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KYLE NASSER/Restive Soul: A guy studying economics at Harvard gets his head turned around at a Hank Jones concert and changes course deviating himself to sax. You would have thought piano, but I get it. With a passion for a side of Jones that existed outside the studio gigs and crime jazz, Nasser honks up an angular, muscular storm leading a crew that knows to make the center piece shine. Tasty, left leaning jazz that doesn't raise a ruckus but isn't for mellow moments either. Well done.

HAILEY NISWANGER/PDX Soul: We've been saying it since we first laid eyes and ears on Candy Dulfer, we like saxy young ladies. Here's the newest gal to swing a sax loaded with funk, easy rolling vibes and all the stuff that makes for killer summer flavored jazz. Playing with more than her good looks behind it, Niswanger has power and control and tons of smarts. A highly enjoyable date that's just what the doctor ordered when you need something to ward off over loads of negativity swirling around you that you just don't know how to dispel. She's got plenty on the ball for putting a smile back in your life.

MAGICAL MYSTERY PSYCH OUT-Tribute to the Beatles/various: In which a bunch of players with credentials bring out the psych rock of the Beatles to it's fullest extent. Well, it's actually more creative than another jazz tribute to their legacy. Since this gang was around for the birth of psych rock, it's only fitting that this tangent is explored. Certainly a sure bet for kids looking to expand their consciousness to the contemporary rock classics. Wild stuff.

TROYKA/Ornithophobia: For their first set in five years, this Brit jazz power trio breaks the ice by making fun of one of the group's members fear of birds. Working in a very left of center mode, this is progressive jazz, of a sort, for progressive jazz ears. Taking B3 to places it probably never considered going, younger tastes that don't get old man jazz will dig this is their idea of old man jazz is something along the lines of King Crimson. Wild stuff that's subtle but certainly not for moldy figs.

NOBUKI TAKAMEN/Solo Guitar: A plucky veteran guitarist decides to make his 5th album a real solo set with him in the spotlight with nothing else but his ax. A spiritual throwback to the golden days of John Fahey and his pals not trying to pull off any pyrotechnics, this is a lovely and subtle set in the tradition of Tom Jobim trying to show how quiet an album he could make. Close to being an intimate solo recital in your living room, Takamen has a minimalist's knack for doing so much with very little. A most wining set that really shines after sundown. Well done.

RAY GOREN/Save My Soul: A white boy with the blues that's a youngster just as influenced by rock as blues turns the amp up to 11 and makes a lot more than just noise. With a vibe and an attack that tears down the walls, this little wild man is showing how it's going to be tomorrow and beyond. Hot stuff.

DAVE STRYKER/Messin' With Mister T.: Guitar man Stryker does it again. Having toured with Stanley Turrentine for a decade, he didn't just pull this tribute to Turrentine out of his hat thinking it might be a good idea. Augmenting his organ trio, which already has Jered Gold on B3, with ten killer sax men, each getting a chance t o step up to the mic, you have his give Stryker a load of credit for nothing else than writing the checks to pull this off. Loaded with one smoking track after another, this set leaves you wondering why nobody at the major labels is playing attention to the hot bed of creativity going on in jazz. Hot stuff that just doesn't quit. Sheesh, what better way to kick off a record than with Jered Gold and Houston Person working up a sweat?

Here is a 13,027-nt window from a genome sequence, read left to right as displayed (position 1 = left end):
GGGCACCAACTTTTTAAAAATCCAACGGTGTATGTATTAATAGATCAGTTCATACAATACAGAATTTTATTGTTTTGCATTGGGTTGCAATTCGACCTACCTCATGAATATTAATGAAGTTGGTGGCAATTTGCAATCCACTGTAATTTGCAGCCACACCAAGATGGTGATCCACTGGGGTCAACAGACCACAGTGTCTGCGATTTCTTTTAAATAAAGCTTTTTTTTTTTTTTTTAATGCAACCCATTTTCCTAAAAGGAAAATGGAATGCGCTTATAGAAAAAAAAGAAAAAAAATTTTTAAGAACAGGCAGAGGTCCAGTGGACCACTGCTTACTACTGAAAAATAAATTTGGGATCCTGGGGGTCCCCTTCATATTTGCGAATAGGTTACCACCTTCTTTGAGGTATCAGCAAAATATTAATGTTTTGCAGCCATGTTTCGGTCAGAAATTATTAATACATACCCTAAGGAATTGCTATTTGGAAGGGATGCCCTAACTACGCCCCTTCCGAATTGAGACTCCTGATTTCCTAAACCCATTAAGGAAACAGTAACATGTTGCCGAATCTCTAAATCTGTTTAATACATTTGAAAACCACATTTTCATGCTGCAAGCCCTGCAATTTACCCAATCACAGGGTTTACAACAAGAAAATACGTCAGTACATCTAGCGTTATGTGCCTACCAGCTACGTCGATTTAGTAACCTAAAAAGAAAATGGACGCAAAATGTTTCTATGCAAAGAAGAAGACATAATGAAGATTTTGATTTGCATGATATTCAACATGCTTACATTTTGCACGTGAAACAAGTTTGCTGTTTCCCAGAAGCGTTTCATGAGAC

STEVE JOHNS/Family: Taking 30 years to finally make his debut as a leader, the drummer rounds up other members of his musical family with some help from some ax men he considers family, and serves up a mainstream delight. Swinging easily with a great vibe throughout, the Johns clan knows jazz and they aren't shy about sharing the knowledge. This is top of the line sitting down jazz that was made for getting heads bobbing.

RACHEL CASWELL/All I Know: In a set of duets with only guitar or bass behind her, Caswell digs deeper into the classic songs than the average jazz diva working with a big budget and lush orchestration does. Approaching the songs as a jazzbo rather than a vocalist, the color and depth of the tunes go to a different place. Any fan of any thrush that ever pushed the envelope will find this a winner of a jazz vocal date.

BREEZY RODIO/So Close To It: How many white boys with the blues are fond of telling us they got the blues and they paid their dues only to be the punch line for those of us who get into a touch of snark here and there? Lost count? Check out Rodio, a white boy from New York that transplanted him and his guitar to Chicago where some west side blues and his initial love for Stevie Ray have enabled him to hit it out of the park. Joined here by local Chicago cats that are as authentic as you can get, you almost think you are dealing with another one of Muddy Waters' kids here. A killer dose of straight ahead, post war stuff that's simply killer throughout.

Volume 38/Number 126
March 6, 2015
830 W. Route 22 #144
Lake Zurich, IL., 60047
CHRIS SPECTOR, Editor and Publisher
Copyright 2015 Midwest Record

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